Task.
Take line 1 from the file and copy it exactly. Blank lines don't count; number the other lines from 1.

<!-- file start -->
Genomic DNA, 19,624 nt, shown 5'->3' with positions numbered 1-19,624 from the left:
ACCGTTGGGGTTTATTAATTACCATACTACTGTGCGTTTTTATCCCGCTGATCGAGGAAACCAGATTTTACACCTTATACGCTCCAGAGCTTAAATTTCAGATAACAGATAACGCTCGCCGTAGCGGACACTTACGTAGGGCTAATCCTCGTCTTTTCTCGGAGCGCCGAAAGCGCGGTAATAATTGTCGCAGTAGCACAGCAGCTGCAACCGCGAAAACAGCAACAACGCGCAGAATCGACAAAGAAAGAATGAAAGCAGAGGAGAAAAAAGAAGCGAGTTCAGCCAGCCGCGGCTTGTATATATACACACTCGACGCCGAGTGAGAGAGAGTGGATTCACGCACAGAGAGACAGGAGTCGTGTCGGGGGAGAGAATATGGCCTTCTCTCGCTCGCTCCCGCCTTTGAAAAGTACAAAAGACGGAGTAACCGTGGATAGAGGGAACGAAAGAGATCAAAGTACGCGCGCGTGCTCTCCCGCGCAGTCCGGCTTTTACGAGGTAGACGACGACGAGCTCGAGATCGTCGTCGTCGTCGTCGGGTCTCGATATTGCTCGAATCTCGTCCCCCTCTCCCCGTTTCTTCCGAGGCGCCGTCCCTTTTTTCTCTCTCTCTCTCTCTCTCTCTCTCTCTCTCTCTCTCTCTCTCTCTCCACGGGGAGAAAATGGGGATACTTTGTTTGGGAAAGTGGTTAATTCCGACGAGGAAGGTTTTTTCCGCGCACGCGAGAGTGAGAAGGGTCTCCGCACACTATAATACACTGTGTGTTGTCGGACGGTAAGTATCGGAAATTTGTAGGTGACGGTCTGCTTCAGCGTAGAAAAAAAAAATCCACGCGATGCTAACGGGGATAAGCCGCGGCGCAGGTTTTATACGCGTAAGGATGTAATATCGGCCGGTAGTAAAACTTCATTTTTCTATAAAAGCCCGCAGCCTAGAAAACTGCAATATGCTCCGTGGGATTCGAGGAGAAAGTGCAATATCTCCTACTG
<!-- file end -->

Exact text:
Genomic DNA, 19,624 nt, shown 5'->3' with positions numbered 1-19,624 from the left: